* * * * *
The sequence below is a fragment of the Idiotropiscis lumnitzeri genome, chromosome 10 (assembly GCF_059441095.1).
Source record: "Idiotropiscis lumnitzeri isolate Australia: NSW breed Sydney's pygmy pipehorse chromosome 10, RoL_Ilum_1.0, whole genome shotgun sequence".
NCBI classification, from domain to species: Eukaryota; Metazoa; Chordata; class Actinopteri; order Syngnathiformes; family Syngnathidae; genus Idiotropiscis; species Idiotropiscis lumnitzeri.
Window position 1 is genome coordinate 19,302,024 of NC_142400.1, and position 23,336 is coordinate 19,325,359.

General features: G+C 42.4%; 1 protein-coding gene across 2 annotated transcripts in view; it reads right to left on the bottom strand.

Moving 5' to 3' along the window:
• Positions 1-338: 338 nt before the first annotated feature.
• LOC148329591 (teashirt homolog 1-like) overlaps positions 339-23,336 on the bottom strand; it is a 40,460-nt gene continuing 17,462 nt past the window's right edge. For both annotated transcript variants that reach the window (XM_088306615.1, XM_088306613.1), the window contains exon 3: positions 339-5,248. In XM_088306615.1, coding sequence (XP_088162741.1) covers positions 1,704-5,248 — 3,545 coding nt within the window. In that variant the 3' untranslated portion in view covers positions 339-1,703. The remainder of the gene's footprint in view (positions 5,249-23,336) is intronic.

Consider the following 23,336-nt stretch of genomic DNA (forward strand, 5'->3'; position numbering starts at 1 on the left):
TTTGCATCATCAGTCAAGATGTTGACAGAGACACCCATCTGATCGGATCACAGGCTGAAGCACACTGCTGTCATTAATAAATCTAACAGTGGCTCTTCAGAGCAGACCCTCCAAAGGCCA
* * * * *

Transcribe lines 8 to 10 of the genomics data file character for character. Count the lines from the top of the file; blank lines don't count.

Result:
• LOC148329591 (teashirt homolog 1-like) overlaps positions 339-23,336 on the bottom strand; it is a 40,460-nt gene continuing 17,462 nt past the window's right edge. For both annotated transcript variants that reach the window (XM_088306615.1, XM_088306613.1), the window contains exon 3: positions 339-5,248. In XM_088306615.1, coding sequence (XP_088162741.1) covers positions 1,704-5,248 — 3,545 coding nt within the window. In that variant the 3' untranslated portion in view covers positions 339-1,703. The remainder of the gene's footprint in view (positions 5,249-23,336) is intronic.

Consider the following 23,336-nt stretch of genomic DNA (forward strand, 5'->3'; position numbering starts at 1 on the left):
TTTGCATCATCAGTCAAGATGTTGACAGAGACACCCATCTGATCGGATCACAGGCTGAAGCACACTGCTGTCATTAATAAATCTAACAGTGGCTCTTCAGAGCAGACCCTCCAAAGGCCA